SKYWATCHERS are getting ready for a colourful astronomical event, with a lunar eclipse due this evening.
The moon will appear to turn cherry red as it enters the lunar eclipse. The event, which will last up to 20 minutes, occurs every two-and-a-half years.
Australian astronomer Dave Reneke said for eastern Australia the eclipse would begin at moonrise, about 5.28pm, when the totality phase would have just started.
At the end of this phase, about 6.25pm, the moon will only be 10 degrees above the horizon, so a higher or ocean vantage point is recommended.
"The further east you are the more of the eclipse you'll see," he said.
A lunar eclipse occurs when the moon passes directly behind the Earth into its shadow.
This can occur only when the sun, Earth and moon are aligned exactly, or very closely so, with the Earth in the middle.
Unlike a solar eclipse, which should never be looked at directly, it is quite safe to look at a lunar eclipse.
In fact, the light of the moon will actually be dimmer than normal.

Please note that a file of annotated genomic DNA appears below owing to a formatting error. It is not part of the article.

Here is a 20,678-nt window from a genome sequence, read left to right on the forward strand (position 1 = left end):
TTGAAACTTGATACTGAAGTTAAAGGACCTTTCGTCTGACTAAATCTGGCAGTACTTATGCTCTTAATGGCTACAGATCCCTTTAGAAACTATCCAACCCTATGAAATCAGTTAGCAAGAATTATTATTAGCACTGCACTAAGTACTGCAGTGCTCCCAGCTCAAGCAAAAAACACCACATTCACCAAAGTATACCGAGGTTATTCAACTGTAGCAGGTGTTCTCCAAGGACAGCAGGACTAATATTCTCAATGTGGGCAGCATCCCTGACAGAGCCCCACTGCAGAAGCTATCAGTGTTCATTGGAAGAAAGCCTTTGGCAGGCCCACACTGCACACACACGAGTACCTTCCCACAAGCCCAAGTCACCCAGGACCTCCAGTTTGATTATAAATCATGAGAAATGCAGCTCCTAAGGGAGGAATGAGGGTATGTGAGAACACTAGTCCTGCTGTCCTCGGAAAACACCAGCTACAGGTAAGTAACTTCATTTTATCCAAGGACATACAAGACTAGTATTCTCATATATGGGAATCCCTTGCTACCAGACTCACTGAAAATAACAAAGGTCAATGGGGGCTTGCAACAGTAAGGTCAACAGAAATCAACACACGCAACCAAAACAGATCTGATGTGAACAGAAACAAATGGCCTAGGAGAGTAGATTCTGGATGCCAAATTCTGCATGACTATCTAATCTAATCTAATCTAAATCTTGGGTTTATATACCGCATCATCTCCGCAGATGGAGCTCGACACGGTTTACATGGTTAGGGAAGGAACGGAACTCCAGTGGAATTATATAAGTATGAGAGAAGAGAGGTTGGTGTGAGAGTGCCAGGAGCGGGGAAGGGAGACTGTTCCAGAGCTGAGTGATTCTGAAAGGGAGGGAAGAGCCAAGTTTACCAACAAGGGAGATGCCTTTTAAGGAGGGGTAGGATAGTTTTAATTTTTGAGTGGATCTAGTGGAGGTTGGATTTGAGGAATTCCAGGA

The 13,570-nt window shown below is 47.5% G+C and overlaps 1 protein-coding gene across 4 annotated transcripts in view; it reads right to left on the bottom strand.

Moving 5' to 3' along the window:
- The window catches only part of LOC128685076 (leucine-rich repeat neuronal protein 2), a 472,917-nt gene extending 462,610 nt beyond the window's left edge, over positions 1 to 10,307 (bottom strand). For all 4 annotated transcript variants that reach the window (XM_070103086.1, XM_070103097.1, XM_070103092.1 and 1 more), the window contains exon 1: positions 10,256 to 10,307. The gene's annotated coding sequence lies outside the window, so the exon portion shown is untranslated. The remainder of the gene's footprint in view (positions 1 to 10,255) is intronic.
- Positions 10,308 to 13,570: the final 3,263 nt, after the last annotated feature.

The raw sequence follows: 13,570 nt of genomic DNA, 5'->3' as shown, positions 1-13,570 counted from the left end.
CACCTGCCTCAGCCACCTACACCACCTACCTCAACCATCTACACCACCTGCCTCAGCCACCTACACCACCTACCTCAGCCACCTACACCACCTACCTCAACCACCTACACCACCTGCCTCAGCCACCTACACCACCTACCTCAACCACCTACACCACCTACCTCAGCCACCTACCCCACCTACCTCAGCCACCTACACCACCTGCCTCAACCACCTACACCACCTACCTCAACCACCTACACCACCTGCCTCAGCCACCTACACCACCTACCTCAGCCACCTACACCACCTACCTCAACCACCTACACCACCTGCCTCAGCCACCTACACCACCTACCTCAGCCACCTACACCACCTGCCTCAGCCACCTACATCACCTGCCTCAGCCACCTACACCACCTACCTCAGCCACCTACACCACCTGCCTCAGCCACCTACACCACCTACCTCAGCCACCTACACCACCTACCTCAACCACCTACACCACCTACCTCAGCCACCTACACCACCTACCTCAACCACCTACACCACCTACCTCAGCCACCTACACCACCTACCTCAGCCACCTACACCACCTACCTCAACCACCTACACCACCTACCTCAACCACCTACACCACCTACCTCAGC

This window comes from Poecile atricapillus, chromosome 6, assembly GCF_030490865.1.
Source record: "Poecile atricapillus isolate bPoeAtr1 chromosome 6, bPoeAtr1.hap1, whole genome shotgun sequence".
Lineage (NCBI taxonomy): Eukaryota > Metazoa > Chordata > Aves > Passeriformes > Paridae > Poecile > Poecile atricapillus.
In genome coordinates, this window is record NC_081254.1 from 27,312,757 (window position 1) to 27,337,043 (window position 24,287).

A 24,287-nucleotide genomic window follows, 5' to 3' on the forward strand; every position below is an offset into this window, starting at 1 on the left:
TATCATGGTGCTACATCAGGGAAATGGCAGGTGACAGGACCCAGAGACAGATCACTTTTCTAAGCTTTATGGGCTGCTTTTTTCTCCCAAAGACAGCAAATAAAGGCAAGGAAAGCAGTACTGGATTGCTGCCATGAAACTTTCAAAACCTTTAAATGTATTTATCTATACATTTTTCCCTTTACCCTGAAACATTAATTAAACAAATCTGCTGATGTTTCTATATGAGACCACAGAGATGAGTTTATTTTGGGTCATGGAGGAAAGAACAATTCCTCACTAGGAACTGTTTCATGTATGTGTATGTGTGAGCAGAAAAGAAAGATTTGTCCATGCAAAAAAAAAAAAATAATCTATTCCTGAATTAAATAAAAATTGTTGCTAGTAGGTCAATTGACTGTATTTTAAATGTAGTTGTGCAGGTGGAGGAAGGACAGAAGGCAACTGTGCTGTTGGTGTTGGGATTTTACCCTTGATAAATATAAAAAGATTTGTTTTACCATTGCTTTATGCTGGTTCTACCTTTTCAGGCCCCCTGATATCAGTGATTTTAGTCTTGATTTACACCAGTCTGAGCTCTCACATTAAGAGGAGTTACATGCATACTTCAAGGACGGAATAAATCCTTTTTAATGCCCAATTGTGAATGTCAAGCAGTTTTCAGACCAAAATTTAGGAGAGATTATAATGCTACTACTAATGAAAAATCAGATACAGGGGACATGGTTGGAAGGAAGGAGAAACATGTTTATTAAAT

Those watching will see light slowly disappear from the moon as the earth moves in front of the sun.
Then, at the peak, they'll see a vague, ghostly disc rather than the bright shining one usually seen.
The same night of the lunar eclipse will be one of the nights when the planet Mars is closest to the Earth.
"The Red Planet is getting closer to Earth in its journey around the Sun," Mr Reneke said.
"Look for a brilliant reddish 'star' in the south-eastern sky. That's Mars, and it even outshines Sirius.
"By the time you finish reading this story, you'll be about 1000km closer to Mars."
Mr Reneke said the distance between the two planets was shrinking by about 300km every minute.
"On April 14, the distance between Earth and Mars narrows to only 92 million kilometres, a small number on the vast scale of the solar system, but a seven month flight for NASA's speediest rockets," he said.
"Mars will be easy to see with the unaided eye, even from brightly lit cities.
"With a modest backyard telescope, you can view the rusty disc of Mars as well as the planet's whitish north polar cap.
"From Mars, the sun appears only 44% as bright as it does from Earth."
- A lunar eclipse can only occur the night of a full moon
- A lunar eclipse may be viewed from anywhere on the night side of the Earth
- More details at the Sydney Observatory website